Çağlar is just another apathetic teenager in Turkey. He is, however very obsessed with his nine-year-old sister, Çiğdem. He has been working with her as she learns to impersonate dancing like Michael Jackson. When his initial attempts to broker her fame on national television do not succeed he decides to do what all fame-seeking teens do…put up a video on YouTube. He soon finds that since he is not the only teen seeking fame, even though it’s not for himself, he needs to record his sister’s performance in a way that grabs attention and YouTube views. Oh and his sister is just a wee bit precocious.
In The King of Taksim Square, Çağlar’s efforts are “helped” by an overbearing uncle, a weird friend, family drama, teen drama, and a little incident internationally known as the Taksim riots.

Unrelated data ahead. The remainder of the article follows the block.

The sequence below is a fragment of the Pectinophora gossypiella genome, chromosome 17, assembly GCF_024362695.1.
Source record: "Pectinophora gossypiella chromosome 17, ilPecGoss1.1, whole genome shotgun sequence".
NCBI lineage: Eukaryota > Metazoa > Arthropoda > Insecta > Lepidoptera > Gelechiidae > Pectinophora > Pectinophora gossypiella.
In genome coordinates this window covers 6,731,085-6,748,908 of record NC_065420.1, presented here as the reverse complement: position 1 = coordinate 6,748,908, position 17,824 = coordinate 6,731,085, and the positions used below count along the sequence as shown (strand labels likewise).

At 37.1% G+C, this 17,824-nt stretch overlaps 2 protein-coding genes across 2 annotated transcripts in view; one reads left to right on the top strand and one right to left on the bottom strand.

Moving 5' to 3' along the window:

I thought that the teaser for the novel suggested that this was a light-hearted story about how a brother worked to try to make his sister famous for her dancing…and it kind of started down that path. The story got a lot darker and less light-hearted and lot weirder for me. Perhaps if I wasn’t expecting a light book and looking for a light book I might have enjoyed this, but I didn’t. I did struggle through to finish it though.